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Fermented Dairy Foods

2-commodity-yogurtThe U.S. dairy industry is constantly changing and introducing new products. Milk and yogurt remain the most popular items, with 99 percent of households purchasing milk and 77 percent purchasing yogurt each year.

Dairy farms can be found in all 50 states, but California has been the top producer since 1993. Currently, Georgia is ranked number 25 in milk production.

Milk, yogurt and cheese are among the best sources of calcium. Approximately 72 percent of the calcium in the U.S. food supply comes from dairy foods.

Fermented dairy products, such as yogurt, have become increasingly popular in recent years, not only for their taste, but also for their potential health benefits. The key components in these products are the probiotics (live organisms) that, when consumed in adequate amounts, displace the “bad, harmful bacteria” in the gastro-intestinal tract with “good bacteria.”

The probiotics in fermented dairy products have been used to both alleviate stomach problems associated with antibiotic use and to help prevent infections and enhance the immune response in the intestinal tract, especially for conditions like inflammatory bowel disease. The probiotics also provide lactase, an enzyme that can digest lactose (the milk sugar), which can make fermented dairy products a great source of calcium for people who are lactose intolerant.

Although yogurt receives the most attention, other fermented dairy products, such as kefir, also contain these beneficial components. Kefir is a fermented milk drink created by inoculating cow, sheep or goat milk with kefir grains. Kefir grains have a gelatinous consistency and contain both bacteria and yeast. Kefir may prevent the development of yeast infections in the urinary tract and relieve chronic gastro-intestinal problems like GERD (gastro-esophageal reflux) and ulcers. Kefir has also been found to have antioxidant properties that protect the body against cellular damage.

Here are some ways you can increase your intake of fermented dairy products:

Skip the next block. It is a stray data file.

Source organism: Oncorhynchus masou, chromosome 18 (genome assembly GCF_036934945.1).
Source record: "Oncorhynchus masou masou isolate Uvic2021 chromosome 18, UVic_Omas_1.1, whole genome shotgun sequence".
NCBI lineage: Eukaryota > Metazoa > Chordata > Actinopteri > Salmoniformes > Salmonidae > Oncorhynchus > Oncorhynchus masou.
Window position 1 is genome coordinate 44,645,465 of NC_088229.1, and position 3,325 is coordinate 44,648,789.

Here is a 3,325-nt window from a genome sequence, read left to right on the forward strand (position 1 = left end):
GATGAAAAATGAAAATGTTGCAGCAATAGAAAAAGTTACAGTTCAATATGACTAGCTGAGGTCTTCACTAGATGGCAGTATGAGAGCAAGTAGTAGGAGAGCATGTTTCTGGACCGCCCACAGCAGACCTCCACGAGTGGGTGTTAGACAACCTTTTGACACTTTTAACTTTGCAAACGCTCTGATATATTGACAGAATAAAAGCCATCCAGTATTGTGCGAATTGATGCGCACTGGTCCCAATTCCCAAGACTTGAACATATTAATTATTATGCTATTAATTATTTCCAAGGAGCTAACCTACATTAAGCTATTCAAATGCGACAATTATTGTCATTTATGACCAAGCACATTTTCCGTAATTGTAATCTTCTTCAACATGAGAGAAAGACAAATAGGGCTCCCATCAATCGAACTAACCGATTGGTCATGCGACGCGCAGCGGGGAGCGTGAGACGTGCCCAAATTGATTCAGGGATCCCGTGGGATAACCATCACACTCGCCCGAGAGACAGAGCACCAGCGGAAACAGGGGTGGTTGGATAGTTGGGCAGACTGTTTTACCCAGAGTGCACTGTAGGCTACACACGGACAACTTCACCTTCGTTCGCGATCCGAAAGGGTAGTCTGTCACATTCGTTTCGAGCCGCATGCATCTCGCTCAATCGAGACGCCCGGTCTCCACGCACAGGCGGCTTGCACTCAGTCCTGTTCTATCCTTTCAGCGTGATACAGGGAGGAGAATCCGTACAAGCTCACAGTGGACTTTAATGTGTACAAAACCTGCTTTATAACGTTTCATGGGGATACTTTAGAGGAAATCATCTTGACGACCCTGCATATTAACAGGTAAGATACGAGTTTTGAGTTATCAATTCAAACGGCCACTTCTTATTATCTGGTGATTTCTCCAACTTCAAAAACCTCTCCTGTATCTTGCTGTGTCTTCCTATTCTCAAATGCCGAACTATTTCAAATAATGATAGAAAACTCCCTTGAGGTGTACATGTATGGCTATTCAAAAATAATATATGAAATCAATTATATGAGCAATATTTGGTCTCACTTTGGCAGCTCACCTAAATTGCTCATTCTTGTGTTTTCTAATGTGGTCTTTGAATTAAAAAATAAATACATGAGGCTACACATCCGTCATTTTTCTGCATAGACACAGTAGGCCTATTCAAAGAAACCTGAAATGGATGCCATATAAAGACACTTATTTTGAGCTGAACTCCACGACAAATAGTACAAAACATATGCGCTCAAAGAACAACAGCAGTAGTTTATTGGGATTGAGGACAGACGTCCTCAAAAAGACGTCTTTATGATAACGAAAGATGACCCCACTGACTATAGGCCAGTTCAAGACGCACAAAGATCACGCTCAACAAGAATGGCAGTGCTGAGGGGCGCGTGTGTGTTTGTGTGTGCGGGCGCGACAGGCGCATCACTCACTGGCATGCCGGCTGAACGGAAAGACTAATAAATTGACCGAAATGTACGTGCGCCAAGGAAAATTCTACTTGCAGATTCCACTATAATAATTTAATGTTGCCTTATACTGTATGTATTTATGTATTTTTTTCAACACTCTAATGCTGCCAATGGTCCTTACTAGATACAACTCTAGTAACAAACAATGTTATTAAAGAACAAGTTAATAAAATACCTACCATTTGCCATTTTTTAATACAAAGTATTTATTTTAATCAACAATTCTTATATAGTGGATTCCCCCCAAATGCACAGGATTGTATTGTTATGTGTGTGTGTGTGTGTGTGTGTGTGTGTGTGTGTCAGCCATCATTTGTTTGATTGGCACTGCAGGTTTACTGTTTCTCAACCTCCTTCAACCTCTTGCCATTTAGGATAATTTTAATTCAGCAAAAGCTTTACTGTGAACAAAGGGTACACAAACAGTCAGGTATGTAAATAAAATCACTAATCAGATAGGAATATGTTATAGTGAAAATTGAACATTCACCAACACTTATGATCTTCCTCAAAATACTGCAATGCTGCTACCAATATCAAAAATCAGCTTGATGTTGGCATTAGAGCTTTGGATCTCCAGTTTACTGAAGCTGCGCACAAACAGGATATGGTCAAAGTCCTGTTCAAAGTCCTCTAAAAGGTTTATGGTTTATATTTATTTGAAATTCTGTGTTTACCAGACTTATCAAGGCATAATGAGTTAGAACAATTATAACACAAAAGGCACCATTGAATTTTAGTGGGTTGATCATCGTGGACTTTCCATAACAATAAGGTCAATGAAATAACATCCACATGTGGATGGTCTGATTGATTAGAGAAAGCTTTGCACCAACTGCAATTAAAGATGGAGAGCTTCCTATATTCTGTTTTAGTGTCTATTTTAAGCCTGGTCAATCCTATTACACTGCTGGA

• Blend fresh fruit with unflavored kefir to make a smoothie.
  • Mix yogurt or kefir with your favorite cereal for breakfast or a snack.
  • Mix 4 ounces of fruit-flavored kefir with 4 ounces of nonfat or low-fat milk for a refreshing drink.
  • Top a baked potato or a Mexican dish with plain nonfat yogurt instead of sour cream.
  • Top pancakes or waffles with some cooked fruit and a dollop of plain or flavored yogurt.
  • Substitute plain nonfat yogurt for half the mayonnaise in a recipe for coleslaw, tuna or chicken salad.
  • Cut the fat and calories in your salad dressing by mixing half the amount of dressing you would normally use with plain nonfat yogurt before you top your salad.
  • Substitute plain nonfat yogurt for half the sour cream in a dip recipe.

Creamy and Delicious Fruit Smoothie Recipe

2-Smoothie-recipeThis is a great breakfast smoothie that is easy to eat on the go.


  • 1 cup fresh or frozen fruit (try strawberries, blueberries or peaches)
  • 1/2 cup fat-free milk or kefir
  • 2/3 cup vanilla yogurt
  • 5 ice cubes (if using fresh fruit)
  • Honey, to taste (optional)

Place all the ingredients in a blender. Cover and blend on high speed about 1 minute or until smooth. Pour into two glasses. Serve immediately.

Serves 2

Nutrition Analysis without added honey:
Calories: 125, Carbohydrate: 22 grams, Protein: 8 grams, Fat: Less than 1 gram, Saturated Fat: Less than 1 gram, Cholesterol: 3 milligrams, Fiber: 2 grams, Sodium: 90 milligrams

Nutrition Analysis with 2 teaspoons of added honey:
Calories: 146, Carbohydrate: 28 grams, Protein: 8 grams, Fat: Less than 1 gram, Saturated Fat: Less than 1 gram, Cholesterol: 3 milligrams, Fiber: 2 grams, Sodium: 90 milligrams